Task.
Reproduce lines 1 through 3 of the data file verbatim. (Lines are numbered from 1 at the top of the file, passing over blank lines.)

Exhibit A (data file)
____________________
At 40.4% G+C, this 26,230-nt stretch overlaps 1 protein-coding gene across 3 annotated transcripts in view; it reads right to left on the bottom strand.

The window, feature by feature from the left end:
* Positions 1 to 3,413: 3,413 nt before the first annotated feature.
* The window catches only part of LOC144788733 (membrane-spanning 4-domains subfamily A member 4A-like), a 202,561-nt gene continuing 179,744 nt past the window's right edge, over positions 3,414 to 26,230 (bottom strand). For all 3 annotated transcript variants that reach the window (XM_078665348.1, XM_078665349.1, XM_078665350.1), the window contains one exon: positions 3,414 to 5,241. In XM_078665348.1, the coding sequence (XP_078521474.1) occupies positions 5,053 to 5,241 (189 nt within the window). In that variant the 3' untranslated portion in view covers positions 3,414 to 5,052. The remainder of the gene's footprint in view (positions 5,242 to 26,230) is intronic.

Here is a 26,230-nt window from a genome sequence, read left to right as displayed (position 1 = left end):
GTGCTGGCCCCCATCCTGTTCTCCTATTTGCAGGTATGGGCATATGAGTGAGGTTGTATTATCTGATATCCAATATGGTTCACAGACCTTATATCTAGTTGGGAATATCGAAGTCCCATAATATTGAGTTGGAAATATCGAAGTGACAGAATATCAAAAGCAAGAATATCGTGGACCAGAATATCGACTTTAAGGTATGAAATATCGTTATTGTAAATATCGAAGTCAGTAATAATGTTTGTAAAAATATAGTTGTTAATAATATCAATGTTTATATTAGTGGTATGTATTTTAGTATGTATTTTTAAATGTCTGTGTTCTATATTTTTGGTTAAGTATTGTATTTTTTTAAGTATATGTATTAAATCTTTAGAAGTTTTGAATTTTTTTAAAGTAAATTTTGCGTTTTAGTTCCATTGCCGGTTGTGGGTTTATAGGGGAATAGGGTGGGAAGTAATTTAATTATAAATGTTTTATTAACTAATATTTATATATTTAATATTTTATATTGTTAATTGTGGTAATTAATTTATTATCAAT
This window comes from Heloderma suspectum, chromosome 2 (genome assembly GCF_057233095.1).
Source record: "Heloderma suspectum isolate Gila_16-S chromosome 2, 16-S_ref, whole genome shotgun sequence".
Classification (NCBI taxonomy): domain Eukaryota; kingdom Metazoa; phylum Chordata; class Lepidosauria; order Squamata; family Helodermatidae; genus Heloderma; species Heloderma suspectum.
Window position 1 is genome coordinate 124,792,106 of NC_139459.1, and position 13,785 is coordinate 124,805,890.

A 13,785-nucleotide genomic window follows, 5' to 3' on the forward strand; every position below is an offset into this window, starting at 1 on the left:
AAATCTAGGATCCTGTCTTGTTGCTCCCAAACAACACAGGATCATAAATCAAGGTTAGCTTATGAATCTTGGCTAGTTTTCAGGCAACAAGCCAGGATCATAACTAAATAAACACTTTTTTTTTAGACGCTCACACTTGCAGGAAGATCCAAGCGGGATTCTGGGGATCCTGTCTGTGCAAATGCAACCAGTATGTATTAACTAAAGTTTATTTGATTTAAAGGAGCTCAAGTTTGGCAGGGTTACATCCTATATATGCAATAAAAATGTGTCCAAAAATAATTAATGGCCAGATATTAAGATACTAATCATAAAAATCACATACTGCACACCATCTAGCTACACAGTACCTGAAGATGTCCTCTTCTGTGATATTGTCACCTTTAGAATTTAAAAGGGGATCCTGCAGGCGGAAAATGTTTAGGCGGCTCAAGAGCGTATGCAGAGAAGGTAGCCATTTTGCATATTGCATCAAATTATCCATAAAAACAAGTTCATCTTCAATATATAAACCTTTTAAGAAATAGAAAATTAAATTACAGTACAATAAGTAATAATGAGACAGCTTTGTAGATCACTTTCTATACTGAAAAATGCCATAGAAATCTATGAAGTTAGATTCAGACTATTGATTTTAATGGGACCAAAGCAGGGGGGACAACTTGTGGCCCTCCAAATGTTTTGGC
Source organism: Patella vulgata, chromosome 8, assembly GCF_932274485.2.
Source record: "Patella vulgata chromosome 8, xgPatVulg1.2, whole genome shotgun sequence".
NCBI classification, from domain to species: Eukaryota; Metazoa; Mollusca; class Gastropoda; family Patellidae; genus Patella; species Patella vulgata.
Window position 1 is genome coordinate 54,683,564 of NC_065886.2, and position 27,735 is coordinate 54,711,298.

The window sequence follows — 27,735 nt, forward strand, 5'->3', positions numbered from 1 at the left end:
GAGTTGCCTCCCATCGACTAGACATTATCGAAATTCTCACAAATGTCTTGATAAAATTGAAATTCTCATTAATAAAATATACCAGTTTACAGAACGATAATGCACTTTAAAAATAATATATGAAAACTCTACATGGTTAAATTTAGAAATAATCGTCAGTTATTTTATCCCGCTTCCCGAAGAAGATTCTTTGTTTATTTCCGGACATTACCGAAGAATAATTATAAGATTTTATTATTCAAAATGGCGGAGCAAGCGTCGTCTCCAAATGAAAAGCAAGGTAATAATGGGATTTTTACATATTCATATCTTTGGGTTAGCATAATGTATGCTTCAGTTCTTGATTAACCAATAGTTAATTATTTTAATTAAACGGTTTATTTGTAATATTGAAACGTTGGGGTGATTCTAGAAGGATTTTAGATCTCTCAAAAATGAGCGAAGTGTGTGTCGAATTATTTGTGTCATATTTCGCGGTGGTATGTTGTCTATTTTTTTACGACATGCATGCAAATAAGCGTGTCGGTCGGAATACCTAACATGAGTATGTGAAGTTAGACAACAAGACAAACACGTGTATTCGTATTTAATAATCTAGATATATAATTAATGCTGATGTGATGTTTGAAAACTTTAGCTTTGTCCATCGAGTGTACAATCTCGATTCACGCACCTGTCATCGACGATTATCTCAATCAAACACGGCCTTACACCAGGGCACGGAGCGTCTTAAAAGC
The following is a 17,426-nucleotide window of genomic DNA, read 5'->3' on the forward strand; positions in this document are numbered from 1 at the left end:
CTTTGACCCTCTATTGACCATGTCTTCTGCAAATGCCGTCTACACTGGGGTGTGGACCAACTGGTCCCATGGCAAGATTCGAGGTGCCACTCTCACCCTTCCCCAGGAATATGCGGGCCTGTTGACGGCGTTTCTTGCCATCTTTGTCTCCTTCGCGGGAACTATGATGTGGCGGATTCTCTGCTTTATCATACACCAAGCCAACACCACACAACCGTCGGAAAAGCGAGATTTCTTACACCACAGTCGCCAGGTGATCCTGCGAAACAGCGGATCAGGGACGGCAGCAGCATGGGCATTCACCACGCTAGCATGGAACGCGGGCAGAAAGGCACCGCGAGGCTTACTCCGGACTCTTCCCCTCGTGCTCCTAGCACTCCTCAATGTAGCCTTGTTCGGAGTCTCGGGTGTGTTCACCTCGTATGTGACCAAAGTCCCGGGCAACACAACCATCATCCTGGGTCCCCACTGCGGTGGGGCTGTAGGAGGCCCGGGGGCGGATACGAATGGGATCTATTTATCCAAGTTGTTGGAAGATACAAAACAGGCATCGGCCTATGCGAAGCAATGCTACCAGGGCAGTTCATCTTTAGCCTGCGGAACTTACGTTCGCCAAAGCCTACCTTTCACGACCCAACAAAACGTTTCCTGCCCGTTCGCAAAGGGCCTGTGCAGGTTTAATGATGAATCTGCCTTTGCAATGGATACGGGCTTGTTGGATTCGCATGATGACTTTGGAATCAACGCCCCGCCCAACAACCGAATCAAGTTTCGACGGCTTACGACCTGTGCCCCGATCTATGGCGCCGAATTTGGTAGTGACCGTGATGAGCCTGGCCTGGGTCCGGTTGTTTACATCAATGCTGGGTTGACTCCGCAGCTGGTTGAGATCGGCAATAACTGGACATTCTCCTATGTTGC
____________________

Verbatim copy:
At 40.4% G+C, this 26,230-nt stretch overlaps 1 protein-coding gene across 3 annotated transcripts in view; it reads right to left on the bottom strand.

The window, feature by feature from the left end:
* Positions 1 to 3,413: 3,413 nt before the first annotated feature.